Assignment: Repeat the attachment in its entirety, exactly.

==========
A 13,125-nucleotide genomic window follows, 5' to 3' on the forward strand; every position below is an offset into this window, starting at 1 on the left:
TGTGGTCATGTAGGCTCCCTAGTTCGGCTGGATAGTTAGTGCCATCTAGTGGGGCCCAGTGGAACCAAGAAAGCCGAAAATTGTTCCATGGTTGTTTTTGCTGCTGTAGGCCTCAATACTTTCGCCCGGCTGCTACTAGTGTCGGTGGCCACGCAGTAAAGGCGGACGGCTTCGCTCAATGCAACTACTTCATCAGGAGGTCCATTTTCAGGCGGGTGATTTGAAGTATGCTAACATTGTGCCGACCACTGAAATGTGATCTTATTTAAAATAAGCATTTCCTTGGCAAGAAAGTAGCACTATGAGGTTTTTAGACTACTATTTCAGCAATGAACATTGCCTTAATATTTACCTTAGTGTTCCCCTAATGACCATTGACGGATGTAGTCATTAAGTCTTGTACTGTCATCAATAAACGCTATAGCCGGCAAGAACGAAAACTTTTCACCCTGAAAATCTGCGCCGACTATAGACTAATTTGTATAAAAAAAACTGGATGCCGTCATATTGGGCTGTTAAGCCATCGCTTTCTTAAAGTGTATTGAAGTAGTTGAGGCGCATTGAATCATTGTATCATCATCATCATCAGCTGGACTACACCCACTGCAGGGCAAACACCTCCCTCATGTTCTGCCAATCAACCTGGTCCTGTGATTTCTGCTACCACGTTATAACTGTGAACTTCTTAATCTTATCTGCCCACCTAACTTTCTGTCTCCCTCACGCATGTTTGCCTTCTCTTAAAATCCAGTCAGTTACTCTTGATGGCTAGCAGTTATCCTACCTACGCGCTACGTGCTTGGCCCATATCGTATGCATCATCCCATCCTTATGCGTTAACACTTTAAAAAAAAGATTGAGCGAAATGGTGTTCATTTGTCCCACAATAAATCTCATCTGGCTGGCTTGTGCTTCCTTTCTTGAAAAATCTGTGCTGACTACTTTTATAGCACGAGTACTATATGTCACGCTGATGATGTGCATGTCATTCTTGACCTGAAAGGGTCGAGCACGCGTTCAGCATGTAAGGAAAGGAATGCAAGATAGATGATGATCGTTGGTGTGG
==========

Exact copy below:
A 13,125-nucleotide genomic window follows, 5' to 3' on the forward strand; every position below is an offset into this window, starting at 1 on the left:
TGTGGTCATGTAGGCTCCCTAGTTCGGCTGGATAGTTAGTGCCATCTAGTGGGGCCCAGTGGAACCAAGAAAGCCGAAAATTGTTCCATGGTTGTTTTTGCTGCTGTAGGCCTCAATACTTTCGCCCGGCTGCTACTAGTGTCGGTGGCCACGCAGTAAAGGCGGACGGCTTCGCTCAATGCAACTACTTCATCAGGAGGTCCATTTTCAGGCGGGTGATTTGAAGTATGCTAACATTGTGCCGACCACTGAAATGTGATCTTATTTAAAATAAGCATTTCCTTGGCAAGAAAGTAGCACTATGAGGTTTTTAGACTACTATTTCAGCAATGAACATTGCCTTAATATTTACCTTAGTGTTCCCCTAATGACCATTGACGGATGTAGTCATTAAGTCTTGTACTGTCATCAATAAACGCTATAGCCGGCAAGAACGAAAACTTTTCACCCTGAAAATCTGCGCCGACTATAGACTAATTTGTATAAAAAAAACTGGATGCCGTCATATTGGGCTGTTAAGCCATCGCTTTCTTAAAGTGTATTGAAGTAGTTGAGGCGCATTGAATCATTGTATCATCATCATCATCAGCTGGACTACACCCACTGCAGGGCAAACACCTCCCTCATGTTCTGCCAATCAACCTGGTCCTGTGATTTCTGCTACCACGTTATAACTGTGAACTTCTTAATCTTATCTGCCCACCTAACTTTCTGTCTCCCTCACGCATGTTTGCCTTCTCTTAAAATCCAGTCAGTTACTCTTGATGGCTAGCAGTTATCCTACCTACGCGCTACGTGCTTGGCCCATATCGTATGCATCATCCCATCCTTATGCGTTAACACTTTAAAAAAAAGATTGAGCGAAATGGTGTTCATTTGTCCCACAATAAATCTCATCTGGCTGGCTTGTGCTTCCTTTCTTGAAAAATCTGTGCTGACTACTTTTATAGCACGAGTACTATATGTCACGCTGATGATGTGCATGTCATTCTTGACCTGAAAGGGTCGAGCACGCGTTCAGCATGTAAGGAAAGGAATGCAAGATAGATGATGATCGTTGGTGTGG